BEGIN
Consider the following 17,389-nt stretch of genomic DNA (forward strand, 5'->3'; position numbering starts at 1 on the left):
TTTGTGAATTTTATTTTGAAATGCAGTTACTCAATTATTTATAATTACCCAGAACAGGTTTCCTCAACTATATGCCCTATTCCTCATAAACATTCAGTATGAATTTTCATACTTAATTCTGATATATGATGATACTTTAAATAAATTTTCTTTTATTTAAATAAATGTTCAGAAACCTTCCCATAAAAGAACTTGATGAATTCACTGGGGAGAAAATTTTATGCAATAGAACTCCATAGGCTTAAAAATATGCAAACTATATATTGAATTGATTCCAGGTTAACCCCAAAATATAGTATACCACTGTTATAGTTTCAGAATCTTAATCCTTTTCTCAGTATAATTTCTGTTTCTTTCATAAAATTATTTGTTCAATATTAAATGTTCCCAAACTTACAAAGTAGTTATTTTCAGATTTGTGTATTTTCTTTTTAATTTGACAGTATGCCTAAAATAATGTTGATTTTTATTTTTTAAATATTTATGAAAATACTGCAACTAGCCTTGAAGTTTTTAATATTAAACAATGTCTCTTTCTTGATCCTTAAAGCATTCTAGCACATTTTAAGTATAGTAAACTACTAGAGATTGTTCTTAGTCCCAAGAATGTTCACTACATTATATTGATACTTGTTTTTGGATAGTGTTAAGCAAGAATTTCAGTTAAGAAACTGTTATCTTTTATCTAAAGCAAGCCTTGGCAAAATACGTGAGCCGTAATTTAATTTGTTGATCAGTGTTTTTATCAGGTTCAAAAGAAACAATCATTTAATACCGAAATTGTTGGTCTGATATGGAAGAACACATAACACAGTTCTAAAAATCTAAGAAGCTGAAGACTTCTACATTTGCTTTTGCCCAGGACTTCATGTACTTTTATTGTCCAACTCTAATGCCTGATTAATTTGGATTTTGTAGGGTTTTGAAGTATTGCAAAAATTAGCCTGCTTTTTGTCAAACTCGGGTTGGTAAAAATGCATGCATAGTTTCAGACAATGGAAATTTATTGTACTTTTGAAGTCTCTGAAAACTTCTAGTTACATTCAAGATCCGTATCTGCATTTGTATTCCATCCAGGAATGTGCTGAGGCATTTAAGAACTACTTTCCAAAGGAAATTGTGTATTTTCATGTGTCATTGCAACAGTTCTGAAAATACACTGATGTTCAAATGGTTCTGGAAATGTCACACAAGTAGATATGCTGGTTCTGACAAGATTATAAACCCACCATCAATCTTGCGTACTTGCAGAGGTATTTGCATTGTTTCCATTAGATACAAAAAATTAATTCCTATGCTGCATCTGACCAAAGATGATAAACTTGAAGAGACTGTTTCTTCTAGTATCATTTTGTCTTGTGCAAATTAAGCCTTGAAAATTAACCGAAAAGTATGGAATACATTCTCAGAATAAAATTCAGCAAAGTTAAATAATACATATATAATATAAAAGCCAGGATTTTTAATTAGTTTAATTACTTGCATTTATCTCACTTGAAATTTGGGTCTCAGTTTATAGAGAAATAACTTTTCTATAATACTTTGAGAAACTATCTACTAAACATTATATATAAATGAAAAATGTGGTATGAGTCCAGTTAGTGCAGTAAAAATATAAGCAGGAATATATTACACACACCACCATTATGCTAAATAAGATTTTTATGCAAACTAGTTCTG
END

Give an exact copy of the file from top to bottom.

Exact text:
Consider the following 17,389-nt stretch of genomic DNA (forward strand, 5'->3'; position numbering starts at 1 on the left):
TTTGTGAATTTTATTTTGAAATGCAGTTACTCAATTATTTATAATTACCCAGAACAGGTTTCCTCAACTATATGCCCTATTCCTCATAAACATTCAGTATGAATTTTCATACTTAATTCTGATATATGATGATACTTTAAATAAATTTTCTTTTATTTAAATAAATGTTCAGAAACCTTCCCATAAAAGAACTTGATGAATTCACTGGGGAGAAAATTTTATGCAATAGAACTCCATAGGCTTAAAAATATGCAAACTATATATTGAATTGATTCCAGGTTAACCCCAAAATATAGTATACCACTGTTATAGTTTCAGAATCTTAATCCTTTTCTCAGTATAATTTCTGTTTCTTTCATAAAATTATTTGTTCAATATTAAATGTTCCCAAACTTACAAAGTAGTTATTTTCAGATTTGTGTATTTTCTTTTTAATTTGACAGTATGCCTAAAATAATGTTGATTTTTATTTTTTAAATATTTATGAAAATACTGCAACTAGCCTTGAAGTTTTTAATATTAAACAATGTCTCTTTCTTGATCCTTAAAGCATTCTAGCACATTTTAAGTATAGTAAACTACTAGAGATTGTTCTTAGTCCCAAGAATGTTCACTACATTATATTGATACTTGTTTTTGGATAGTGTTAAGCAAGAATTTCAGTTAAGAAACTGTTATCTTTTATCTAAAGCAAGCCTTGGCAAAATACGTGAGCCGTAATTTAATTTGTTGATCAGTGTTTTTATCAGGTTCAAAAGAAACAATCATTTAATACCGAAATTGTTGGTCTGATATGGAAGAACACATAACACAGTTCTAAAAATCTAAGAAGCTGAAGACTTCTACATTTGCTTTTGCCCAGGACTTCATGTACTTTTATTGTCCAACTCTAATGCCTGATTAATTTGGATTTTGTAGGGTTTTGAAGTATTGCAAAAATTAGCCTGCTTTTTGTCAAACTCGGGTTGGTAAAAATGCATGCATAGTTTCAGACAATGGAAATTTATTGTACTTTTGAAGTCTCTGAAAACTTCTAGTTACATTCAAGATCCGTATCTGCATTTGTATTCCATCCAGGAATGTGCTGAGGCATTTAAGAACTACTTTCCAAAGGAAATTGTGTATTTTCATGTGTCATTGCAACAGTTCTGAAAATACACTGATGTTCAAATGGTTCTGGAAATGTCACACAAGTAGATATGCTGGTTCTGACAAGATTATAAACCCACCATCAATCTTGCGTACTTGCAGAGGTATTTGCATTGTTTCCATTAGATACAAAAAATTAATTCCTATGCTGCATCTGACCAAAGATGATAAACTTGAAGAGACTGTTTCTTCTAGTATCATTTTGTCTTGTGCAAATTAAGCCTTGAAAATTAACCGAAAAGTATGGAATACATTCTCAGAATAAAATTCAGCAAAGTTAAATAATACATATATAATATAAAAGCCAGGATTTTTAATTAGTTTAATTACTTGCATTTATCTCACTTGAAATTTGGGTCTCAGTTTATAGAGAAATAACTTTTCTATAATACTTTGAGAAACTATCTACTAAACATTATATATAAATGAAAAATGTGGTATGAGTCCAGTTAGTGCAGTAAAAATATAAGCAGGAATATATTACACACACCACCATTATGCTAAATAAGATTTTTATGCAAACTAGTTCTG